Pissed in the Northwest...

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smdon says... December 1, 2009 at 10:34 a.m.

A lot of fingers can be pointed. The bottom line here is that four families have suffered a great tragedy. Huckabee was wrong for the clemency, but the ultimate responsibility lays in the hands of the shooter. The legal systems in both Washington and Arkansas have spent countless hours and money working on prosecution of this nutcase. We need to focus on how to prevent the same thing from happening again, whether it's here in Arkansas, there, or North Dakota, or Colorado, or anywhere else.

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kcjenkins says... December 1, 2009 at 11 a.m.

The most obvious question to me is, why was someone with that record paroled THE SECOND TIME after serving less than three years of a ten year sentence? Less than a year after being paroled the first time, he's convicted of the same type crime, AND has a warrant for another one pending, gets sentenced to 10 years, and the parole board grants him release after only three years? Why that second release on March 18, 2004? Is anyone focusing on the failures of the parole board, or is it just so much more fun to focus on our famous ex-gov?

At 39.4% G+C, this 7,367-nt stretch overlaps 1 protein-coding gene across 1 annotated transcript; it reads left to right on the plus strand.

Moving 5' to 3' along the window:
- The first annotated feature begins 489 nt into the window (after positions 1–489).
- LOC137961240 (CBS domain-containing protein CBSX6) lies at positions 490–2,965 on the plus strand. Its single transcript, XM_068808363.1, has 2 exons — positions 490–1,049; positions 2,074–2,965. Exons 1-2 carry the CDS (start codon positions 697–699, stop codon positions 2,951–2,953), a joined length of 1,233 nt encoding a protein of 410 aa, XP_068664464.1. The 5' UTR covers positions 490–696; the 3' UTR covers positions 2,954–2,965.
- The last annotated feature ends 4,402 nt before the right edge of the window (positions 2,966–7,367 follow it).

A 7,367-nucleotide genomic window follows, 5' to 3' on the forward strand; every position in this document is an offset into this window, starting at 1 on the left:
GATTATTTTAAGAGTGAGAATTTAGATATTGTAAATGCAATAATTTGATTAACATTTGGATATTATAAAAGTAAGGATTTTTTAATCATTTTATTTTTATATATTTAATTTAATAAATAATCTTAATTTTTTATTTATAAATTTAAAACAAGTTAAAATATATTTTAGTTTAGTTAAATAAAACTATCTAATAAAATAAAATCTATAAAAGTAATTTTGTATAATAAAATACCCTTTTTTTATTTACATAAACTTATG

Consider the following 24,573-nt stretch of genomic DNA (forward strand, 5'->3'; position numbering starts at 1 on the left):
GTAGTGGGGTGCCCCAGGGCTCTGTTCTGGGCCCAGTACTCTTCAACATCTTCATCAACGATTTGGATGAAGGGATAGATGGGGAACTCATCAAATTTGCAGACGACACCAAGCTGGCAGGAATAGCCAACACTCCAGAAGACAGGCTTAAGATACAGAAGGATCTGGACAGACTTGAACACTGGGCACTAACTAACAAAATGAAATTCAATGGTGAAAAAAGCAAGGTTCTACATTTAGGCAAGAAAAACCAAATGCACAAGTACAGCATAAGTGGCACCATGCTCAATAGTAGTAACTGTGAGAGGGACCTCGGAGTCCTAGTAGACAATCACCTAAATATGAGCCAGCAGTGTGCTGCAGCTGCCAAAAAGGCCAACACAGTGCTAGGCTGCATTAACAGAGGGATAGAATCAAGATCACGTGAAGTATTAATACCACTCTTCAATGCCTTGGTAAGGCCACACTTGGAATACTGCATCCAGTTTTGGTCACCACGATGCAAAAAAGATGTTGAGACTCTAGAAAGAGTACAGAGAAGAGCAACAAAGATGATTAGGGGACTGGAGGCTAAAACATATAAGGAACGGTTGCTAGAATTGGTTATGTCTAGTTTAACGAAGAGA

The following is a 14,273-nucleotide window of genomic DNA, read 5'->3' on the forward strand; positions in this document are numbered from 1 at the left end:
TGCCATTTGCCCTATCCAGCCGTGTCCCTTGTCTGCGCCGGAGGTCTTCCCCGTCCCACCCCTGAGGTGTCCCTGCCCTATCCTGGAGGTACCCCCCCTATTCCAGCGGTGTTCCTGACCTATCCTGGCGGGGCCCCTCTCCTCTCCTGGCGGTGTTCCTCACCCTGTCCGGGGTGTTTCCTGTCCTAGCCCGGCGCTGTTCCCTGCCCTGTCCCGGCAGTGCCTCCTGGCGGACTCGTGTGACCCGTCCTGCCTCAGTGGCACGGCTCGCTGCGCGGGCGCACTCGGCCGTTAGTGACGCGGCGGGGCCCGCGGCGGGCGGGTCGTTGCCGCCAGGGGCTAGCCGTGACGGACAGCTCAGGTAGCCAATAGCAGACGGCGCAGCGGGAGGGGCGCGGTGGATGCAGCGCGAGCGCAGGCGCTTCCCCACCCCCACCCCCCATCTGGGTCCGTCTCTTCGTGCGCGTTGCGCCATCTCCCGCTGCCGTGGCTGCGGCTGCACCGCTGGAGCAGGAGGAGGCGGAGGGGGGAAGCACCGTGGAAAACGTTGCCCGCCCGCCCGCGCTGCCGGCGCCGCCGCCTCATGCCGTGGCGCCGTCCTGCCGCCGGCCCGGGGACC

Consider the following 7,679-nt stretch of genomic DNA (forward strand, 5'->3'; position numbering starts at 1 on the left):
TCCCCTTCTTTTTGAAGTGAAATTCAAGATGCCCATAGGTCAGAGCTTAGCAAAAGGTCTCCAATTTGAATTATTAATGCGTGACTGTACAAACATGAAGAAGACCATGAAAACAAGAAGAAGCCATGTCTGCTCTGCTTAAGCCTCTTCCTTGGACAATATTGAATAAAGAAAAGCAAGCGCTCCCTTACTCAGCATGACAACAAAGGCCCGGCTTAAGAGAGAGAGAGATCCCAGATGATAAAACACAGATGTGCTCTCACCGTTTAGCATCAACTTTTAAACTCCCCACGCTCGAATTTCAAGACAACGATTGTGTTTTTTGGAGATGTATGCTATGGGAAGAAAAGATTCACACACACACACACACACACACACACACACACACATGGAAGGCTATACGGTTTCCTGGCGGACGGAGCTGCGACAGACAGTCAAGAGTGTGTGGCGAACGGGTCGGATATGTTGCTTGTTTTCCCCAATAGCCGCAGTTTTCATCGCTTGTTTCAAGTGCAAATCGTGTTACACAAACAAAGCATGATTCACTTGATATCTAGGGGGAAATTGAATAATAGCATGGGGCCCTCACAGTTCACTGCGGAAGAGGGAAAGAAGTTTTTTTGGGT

Was there no consideration for the fact that he'd been out on parole when he committed the new crimes? It seems to me that the justice systems of both states have a problem when dealing with repeat offenders. Can't we somehow balance the rights of the criminals against the right of society to be protected from those who choose to live a life-style as a predator, preying on law-abiding citizens? Both the AR system and the WA system seem to have operated in a vacuum, treating each charge as if it were the only one, over and over.

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roydspann_aol-com says... December 1, 2009 at 11:04 a.m.

You know I have wondered why it never came out about president candidate Mike Huckabee and how he had pardoned other convicts. This is NOT the first convict, who was pardoned by Mike Huckabee, to revert back and murder someone. Does anyone remember Wayne Dumond? He too was charged with murdering someone in Missouri after Huckabee released him. Hurray for Larry Jegley coming forth and telling it like it is. Huckabee needs to take the heat for allowing these convicts out. It has been reported that Huckabee pardoned more convicts during his tenure than did 5 governors did during their 8 years. Thats pethetic Mike Huckabee.....put that on your news program...